Data centers have relied on siloed electrical and mechanical systems. iStock / Meinzahn
Data centers have relied on siloed electrical and mechanical systems.

This IoT Startup Wants to Demolish Data Center Silos

According to LitBit CEO Scott Noteboom, the legacy IoT was siloed but new IoT applications are all about connectivity. To assist in the transition, the company is building a platform that aims to enable any networked device to generate data and share it in encrypted form. 

In one respect, the notion of the Internet of Things seems timeworn. After all, creating a network of devices that generate data and share it over the network has been around for many years. For example, the operation teams of data centers have long relied on connected temperature and humidity sensors, networked PDUs, or power strips to manage their facilities.

But that’s not the IoT that is being built today, explains Scott Noteboom, founder and CEO of LitBit. The electrical and mechanical systems in data centers operate in silos, isolated from the IT systems they support. While isolation secured these critical systems from intrusion, it doesn’t make for the most productive relationship between the systems themselves and the people that manage them.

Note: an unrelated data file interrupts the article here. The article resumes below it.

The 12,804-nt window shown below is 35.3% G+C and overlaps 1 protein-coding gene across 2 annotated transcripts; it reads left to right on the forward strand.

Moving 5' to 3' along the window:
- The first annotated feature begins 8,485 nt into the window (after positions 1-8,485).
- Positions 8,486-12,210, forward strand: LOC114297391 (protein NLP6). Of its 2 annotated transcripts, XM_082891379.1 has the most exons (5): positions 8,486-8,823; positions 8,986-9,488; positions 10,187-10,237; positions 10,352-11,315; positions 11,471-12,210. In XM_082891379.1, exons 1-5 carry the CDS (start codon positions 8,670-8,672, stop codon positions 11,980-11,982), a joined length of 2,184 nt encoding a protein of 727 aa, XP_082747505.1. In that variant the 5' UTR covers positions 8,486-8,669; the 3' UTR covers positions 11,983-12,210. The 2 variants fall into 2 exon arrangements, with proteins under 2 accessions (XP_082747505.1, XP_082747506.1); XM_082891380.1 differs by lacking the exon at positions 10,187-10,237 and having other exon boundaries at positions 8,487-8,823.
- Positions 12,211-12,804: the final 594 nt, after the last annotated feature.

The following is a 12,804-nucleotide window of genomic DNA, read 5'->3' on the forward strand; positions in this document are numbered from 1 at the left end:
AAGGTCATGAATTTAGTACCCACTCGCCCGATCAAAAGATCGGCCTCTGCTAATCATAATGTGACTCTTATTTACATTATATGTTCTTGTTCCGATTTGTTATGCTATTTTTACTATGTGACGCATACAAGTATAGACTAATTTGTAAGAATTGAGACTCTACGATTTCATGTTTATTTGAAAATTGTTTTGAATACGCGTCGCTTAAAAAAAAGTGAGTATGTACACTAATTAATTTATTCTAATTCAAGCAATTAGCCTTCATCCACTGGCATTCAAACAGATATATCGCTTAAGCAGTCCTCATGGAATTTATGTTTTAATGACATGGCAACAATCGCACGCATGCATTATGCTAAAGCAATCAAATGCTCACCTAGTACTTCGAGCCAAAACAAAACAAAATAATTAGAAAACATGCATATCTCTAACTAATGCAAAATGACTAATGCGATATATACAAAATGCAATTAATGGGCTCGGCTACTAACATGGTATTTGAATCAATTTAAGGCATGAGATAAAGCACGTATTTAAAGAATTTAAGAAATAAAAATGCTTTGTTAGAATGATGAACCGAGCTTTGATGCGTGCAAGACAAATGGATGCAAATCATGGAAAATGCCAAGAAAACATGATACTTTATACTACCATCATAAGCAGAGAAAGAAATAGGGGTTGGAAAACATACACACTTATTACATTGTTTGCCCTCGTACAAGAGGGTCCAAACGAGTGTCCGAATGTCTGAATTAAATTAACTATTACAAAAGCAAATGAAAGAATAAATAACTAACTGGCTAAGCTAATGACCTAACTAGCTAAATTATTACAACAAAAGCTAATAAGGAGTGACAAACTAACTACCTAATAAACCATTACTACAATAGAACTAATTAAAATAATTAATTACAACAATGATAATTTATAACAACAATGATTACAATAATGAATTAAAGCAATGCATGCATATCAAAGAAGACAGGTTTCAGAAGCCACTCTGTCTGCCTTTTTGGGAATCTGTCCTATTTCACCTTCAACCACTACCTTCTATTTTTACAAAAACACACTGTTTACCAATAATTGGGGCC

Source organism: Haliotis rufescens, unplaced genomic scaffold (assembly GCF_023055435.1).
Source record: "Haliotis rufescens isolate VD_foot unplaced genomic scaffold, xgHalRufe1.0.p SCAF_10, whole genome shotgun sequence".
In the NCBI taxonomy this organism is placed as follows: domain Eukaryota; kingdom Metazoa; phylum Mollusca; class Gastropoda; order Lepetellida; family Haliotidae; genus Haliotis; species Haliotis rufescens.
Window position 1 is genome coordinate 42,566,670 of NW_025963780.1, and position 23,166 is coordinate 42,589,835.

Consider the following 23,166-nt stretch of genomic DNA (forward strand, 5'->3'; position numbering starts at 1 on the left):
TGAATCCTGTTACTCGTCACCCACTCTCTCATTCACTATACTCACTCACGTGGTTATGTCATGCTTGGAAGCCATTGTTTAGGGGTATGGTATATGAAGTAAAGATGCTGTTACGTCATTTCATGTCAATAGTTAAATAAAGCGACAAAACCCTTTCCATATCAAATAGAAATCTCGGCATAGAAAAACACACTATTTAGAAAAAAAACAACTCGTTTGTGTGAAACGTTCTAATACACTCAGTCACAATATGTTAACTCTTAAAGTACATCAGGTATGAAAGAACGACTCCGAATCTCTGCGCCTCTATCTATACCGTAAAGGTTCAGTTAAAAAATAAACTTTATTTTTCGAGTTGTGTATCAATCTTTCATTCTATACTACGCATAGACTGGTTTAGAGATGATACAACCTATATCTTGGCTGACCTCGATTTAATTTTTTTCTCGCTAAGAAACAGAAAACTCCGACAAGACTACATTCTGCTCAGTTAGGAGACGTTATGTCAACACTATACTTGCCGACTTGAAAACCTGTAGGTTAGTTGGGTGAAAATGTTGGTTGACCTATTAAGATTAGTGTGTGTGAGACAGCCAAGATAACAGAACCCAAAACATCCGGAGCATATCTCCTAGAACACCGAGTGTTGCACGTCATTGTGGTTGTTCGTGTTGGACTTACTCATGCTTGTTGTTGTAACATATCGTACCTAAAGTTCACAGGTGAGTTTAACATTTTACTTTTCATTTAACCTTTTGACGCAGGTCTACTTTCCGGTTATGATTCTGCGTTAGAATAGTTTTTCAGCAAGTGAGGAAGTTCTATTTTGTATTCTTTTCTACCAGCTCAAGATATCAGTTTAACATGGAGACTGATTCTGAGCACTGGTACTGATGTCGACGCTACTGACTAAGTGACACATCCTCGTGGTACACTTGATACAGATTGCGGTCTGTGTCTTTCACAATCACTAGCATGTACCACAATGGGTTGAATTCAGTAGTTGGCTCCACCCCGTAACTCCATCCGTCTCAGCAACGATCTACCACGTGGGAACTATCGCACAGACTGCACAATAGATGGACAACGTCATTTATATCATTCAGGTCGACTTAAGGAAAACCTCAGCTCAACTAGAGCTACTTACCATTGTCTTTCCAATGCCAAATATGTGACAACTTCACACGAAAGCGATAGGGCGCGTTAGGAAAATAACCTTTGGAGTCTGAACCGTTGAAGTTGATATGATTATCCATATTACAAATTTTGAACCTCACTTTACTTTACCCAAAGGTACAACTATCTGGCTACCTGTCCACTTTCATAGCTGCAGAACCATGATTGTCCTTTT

As an article in Data Center Knowledge explains, LitBit is targeting the data center market, and its initial beta customers are data center operators. Noteboom’s ambitions, however, extend far beyond the data center. The three-year-old San Jose, California-based startup has created a platform that aims to enable any networked device to generate data and share it in encrypted form, while giving users the tools to define what types of data they need and what they want to do with it.

Recently, LitBit raised $7 million in a Series A round of venture capital funding, following two seed rounds earlier. It has now raised a total of $10.5 million. The company probably wouldn’t have been able to do that had it defined itself as a data center infrastructure management startup.

IoT is a hot space, and there’s a lot more VC money available to companies in that space than in data center facilities. “Generally, investors don’t get excited about [physical data center management],” Noteboom says. “There isn’t a whole lot of startups that deal with that space.”

Read more about LitBit’s plan to enable more data-center devices to communicate with each other and with people in our sister publication Data Center Knowledge.

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